What You Need to Know About Teams

There is a shift in the real estate industry that started a while ago but is really taking hold. That shift is the emergence of real estate “teams”. As the internet takes a bigger and bigger role in how we all do business, there have been some major changes in how agents have to work in order to stay successful in the business. For a single agent to handle everything on their own is nearly impossible, and certainly impossible when they have more than just a handful of clients or listings.

Let’s first start with a lesson on how real estate agents operate. In order to practice, agents need a license. Then in order to use that license, agents need to work under the guidance of a Broker. Brokerages typically employ multiple agents, however, the agents often work their own book of business independently from the other agents in their office. Single agents typical lack operationalized systems and processes and working with a Legitimate Team helps them get organized and service the client better. If a team is structured correctly, it is a way for agents to band together to leverage the help of each other others to maintain and/or increase their business. However, consumer beware not all teams are created equal.

Let’s break it down and explore the different styles of teams that you are most likely to come across:

The Illegitimate Team

This is a team that really only exists by name alone. A group of sales people will form a “team” to pool their production together but each agent still manages all their own business. Illegitimate teams typically have little administrative help or operational assistance, and therefore each individual agent is still bogged down by the day to day operations. Also popular within multi-level marketing type real estate agency set ups like EXP Realty, agents are calling everyone in their downline, their “team” however these team members do nothing to service the customer.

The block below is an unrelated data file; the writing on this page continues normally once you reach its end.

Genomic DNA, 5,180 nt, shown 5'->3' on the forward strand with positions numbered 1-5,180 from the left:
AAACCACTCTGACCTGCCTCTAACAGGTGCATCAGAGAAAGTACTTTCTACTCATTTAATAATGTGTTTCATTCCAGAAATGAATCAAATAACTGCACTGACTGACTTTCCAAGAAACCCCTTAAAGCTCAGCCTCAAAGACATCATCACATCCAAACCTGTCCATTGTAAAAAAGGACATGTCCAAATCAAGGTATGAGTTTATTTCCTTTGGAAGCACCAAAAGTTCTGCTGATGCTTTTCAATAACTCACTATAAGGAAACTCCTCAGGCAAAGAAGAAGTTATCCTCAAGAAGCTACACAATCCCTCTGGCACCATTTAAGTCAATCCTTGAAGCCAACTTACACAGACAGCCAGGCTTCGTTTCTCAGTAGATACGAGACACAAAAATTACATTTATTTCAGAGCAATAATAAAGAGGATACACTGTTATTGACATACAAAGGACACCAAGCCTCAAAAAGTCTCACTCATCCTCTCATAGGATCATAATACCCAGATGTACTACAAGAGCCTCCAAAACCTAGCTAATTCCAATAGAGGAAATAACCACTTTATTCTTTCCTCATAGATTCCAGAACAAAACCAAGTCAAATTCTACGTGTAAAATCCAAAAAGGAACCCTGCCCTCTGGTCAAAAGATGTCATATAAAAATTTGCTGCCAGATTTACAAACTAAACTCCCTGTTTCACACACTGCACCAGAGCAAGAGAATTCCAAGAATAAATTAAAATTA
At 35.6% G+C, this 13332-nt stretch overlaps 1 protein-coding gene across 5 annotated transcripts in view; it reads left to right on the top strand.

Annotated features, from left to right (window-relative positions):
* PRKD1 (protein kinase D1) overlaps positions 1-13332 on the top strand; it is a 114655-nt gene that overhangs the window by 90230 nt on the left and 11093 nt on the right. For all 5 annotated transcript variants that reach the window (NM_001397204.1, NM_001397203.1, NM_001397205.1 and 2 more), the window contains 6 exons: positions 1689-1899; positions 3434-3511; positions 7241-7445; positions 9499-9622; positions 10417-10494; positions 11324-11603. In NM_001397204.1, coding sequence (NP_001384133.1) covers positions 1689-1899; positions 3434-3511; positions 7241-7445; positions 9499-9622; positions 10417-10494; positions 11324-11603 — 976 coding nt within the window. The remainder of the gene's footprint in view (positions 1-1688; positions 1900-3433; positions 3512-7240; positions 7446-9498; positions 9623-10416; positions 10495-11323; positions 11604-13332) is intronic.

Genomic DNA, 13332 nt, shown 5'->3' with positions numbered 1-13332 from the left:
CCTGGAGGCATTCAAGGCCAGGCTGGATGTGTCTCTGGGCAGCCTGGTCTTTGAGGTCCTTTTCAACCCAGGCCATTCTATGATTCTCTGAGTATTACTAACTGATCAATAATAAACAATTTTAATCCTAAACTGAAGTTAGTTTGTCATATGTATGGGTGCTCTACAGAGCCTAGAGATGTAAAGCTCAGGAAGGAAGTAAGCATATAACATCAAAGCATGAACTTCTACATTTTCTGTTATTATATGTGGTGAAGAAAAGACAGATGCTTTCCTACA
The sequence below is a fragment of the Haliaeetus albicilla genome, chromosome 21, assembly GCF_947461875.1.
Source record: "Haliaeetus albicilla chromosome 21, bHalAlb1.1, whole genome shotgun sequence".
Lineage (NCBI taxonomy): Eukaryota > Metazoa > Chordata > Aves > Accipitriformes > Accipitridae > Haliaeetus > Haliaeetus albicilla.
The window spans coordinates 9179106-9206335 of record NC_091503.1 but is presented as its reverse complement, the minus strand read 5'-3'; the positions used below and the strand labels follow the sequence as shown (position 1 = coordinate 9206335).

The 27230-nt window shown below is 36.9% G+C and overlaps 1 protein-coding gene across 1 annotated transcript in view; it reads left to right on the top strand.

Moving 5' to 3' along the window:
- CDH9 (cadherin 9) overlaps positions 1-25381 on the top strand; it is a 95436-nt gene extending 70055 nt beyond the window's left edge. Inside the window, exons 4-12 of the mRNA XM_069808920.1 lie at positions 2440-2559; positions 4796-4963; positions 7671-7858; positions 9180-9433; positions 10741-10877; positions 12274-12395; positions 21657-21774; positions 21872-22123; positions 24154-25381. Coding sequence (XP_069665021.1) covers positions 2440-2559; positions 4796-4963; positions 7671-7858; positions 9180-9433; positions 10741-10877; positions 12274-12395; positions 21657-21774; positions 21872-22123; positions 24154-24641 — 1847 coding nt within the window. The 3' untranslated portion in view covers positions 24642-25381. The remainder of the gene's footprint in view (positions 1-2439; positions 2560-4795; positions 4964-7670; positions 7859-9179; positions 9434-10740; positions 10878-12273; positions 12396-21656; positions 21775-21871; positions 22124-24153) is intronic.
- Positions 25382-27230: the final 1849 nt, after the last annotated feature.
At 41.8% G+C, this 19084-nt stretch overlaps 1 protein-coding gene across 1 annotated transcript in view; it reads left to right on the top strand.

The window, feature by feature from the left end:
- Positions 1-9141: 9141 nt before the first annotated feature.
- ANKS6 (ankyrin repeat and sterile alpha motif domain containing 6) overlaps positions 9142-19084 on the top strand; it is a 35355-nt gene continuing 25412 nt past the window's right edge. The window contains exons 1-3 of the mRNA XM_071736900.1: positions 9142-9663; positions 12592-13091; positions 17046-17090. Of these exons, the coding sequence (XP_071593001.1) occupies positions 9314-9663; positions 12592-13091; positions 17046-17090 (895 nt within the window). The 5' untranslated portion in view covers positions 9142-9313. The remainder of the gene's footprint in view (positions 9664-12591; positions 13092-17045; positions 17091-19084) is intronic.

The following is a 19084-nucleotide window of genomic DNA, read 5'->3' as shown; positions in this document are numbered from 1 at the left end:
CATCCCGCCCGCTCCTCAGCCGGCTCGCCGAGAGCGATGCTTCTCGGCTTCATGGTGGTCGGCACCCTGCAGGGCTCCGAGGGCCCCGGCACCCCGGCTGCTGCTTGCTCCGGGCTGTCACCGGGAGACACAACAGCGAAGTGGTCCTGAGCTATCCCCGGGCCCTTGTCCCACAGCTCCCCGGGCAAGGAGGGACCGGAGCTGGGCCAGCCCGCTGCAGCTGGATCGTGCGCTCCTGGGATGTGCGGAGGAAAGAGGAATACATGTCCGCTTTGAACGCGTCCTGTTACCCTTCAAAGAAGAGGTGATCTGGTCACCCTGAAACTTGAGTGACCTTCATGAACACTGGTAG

The Team of One

These “teams” are really just single agents that have branding that indicates otherwise. Typically their team exists in name only, by using words like “group” in their marketing. There are a few reasons a single agent might do this. They could be attempting to make their business seem larger than it actually is, possibly in the hopes of expanding one day without having to rebrand. They may also justify themselves as a team because they have a mortgage broker and/or title agent that they do business with. Either way, these teams are misleading to the consumer. Recently the National Association of REALTORS® passed legislation regarding the way agents brand themselves to prevent this from confusing the public. If you are interviewing someone that claims to have a team, make sure to ask for an explanation of who their team members are and what role they play.

The Family Team

Family teams are the most popular style team and the longest standing style of team. Whether it a team of spouses, a parent and child or some other selection of family members working together, the biggest flaw of family teams is the lack of roles. With typically no defined roles and responsibilities, there will often be “too many cooks in the kitchen”. The other problem with family teams is that when the family goes on vacation or has a family obligation, the entire business has to be put on hold.

The Hero and the Minions

These teams are made up of a single agent that is the “star” and a team of assistants that help them manage everything. Many times these team leaders are Brokers of their agency and they put other agent sales in their office under their name to inflate their production numbers. These agents may be great at what they do, but they are also so wrapped up in every detail that they have a hard time relinquishing control. You will see a high rate of turnover with these teams as the assistants get burned out and get frustrated with being micromanaged.

The Team Builder

These are teams led by experienced, successful agents and grow organically over time. They start with the Team Leader and as that leader gets busy, they hire a Transaction Manager to better service the deal from contract signing to closing. Then as more clients come in, the team leader hires a Buyer’s Agent, then a Listing Manager, Marketing Manager as well as other Sales Associates to share business and collaborate with. This type of team has defined, optimized systems and processes in place as well as defined roles for each team member. The Team Builders recognize the value of collaboration and synergy among the team members, and they hire people who have skills everyone on the team can leverage which ultimately benefits the consumer’s experience. They realize that with their team they will be able to better serve their customers and take their business to the next level.

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